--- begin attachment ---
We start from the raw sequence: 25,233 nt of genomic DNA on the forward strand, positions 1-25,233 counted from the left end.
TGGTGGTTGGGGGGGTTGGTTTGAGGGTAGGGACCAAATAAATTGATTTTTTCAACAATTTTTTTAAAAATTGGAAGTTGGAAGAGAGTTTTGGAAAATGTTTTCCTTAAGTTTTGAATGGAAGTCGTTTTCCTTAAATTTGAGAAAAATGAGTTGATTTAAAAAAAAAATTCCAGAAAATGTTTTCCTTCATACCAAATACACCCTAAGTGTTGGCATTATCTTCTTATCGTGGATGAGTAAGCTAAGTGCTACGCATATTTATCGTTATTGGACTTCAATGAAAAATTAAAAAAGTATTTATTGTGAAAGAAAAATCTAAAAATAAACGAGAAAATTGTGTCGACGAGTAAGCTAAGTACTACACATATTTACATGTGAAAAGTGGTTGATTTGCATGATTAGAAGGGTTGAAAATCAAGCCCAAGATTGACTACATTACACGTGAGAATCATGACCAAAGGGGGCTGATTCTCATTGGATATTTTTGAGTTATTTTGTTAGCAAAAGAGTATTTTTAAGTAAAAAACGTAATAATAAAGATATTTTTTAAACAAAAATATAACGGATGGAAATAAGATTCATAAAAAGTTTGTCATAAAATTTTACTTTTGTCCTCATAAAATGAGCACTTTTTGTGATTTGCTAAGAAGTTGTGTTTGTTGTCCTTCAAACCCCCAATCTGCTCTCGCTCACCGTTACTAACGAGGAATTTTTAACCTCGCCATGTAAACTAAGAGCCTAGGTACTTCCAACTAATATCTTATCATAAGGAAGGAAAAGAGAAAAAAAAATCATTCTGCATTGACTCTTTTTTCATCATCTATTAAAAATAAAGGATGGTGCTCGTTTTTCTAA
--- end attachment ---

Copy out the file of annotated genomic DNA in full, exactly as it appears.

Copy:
We start from the raw sequence: 25,233 nt of genomic DNA on the forward strand, positions 1-25,233 counted from the left end.
TGGTGGTTGGGGGGGTTGGTTTGAGGGTAGGGACCAAATAAATTGATTTTTTCAACAATTTTTTTAAAAATTGGAAGTTGGAAGAGAGTTTTGGAAAATGTTTTCCTTAAGTTTTGAATGGAAGTCGTTTTCCTTAAATTTGAGAAAAATGAGTTGATTTAAAAAAAAAATTCCAGAAAATGTTTTCCTTCATACCAAATACACCCTAAGTGTTGGCATTATCTTCTTATCGTGGATGAGTAAGCTAAGTGCTACGCATATTTATCGTTATTGGACTTCAATGAAAAATTAAAAAAGTATTTATTGTGAAAGAAAAATCTAAAAATAAACGAGAAAATTGTGTCGACGAGTAAGCTAAGTACTACACATATTTACATGTGAAAAGTGGTTGATTTGCATGATTAGAAGGGTTGAAAATCAAGCCCAAGATTGACTACATTACACGTGAGAATCATGACCAAAGGGGGCTGATTCTCATTGGATATTTTTGAGTTATTTTGTTAGCAAAAGAGTATTTTTAAGTAAAAAACGTAATAATAAAGATATTTTTTAAACAAAAATATAACGGATGGAAATAAGATTCATAAAAAGTTTGTCATAAAATTTTACTTTTGTCCTCATAAAATGAGCACTTTTTGTGATTTGCTAAGAAGTTGTGTTTGTTGTCCTTCAAACCCCCAATCTGCTCTCGCTCACCGTTACTAACGAGGAATTTTTAACCTCGCCATGTAAACTAAGAGCCTAGGTACTTCCAACTAATATCTTATCATAAGGAAGGAAAAGAGAAAAAAAAATCATTCTGCATTGACTCTTTTTTCATCATCTATTAAAAATAAAGGATGGTGCTCGTTTTTCTAA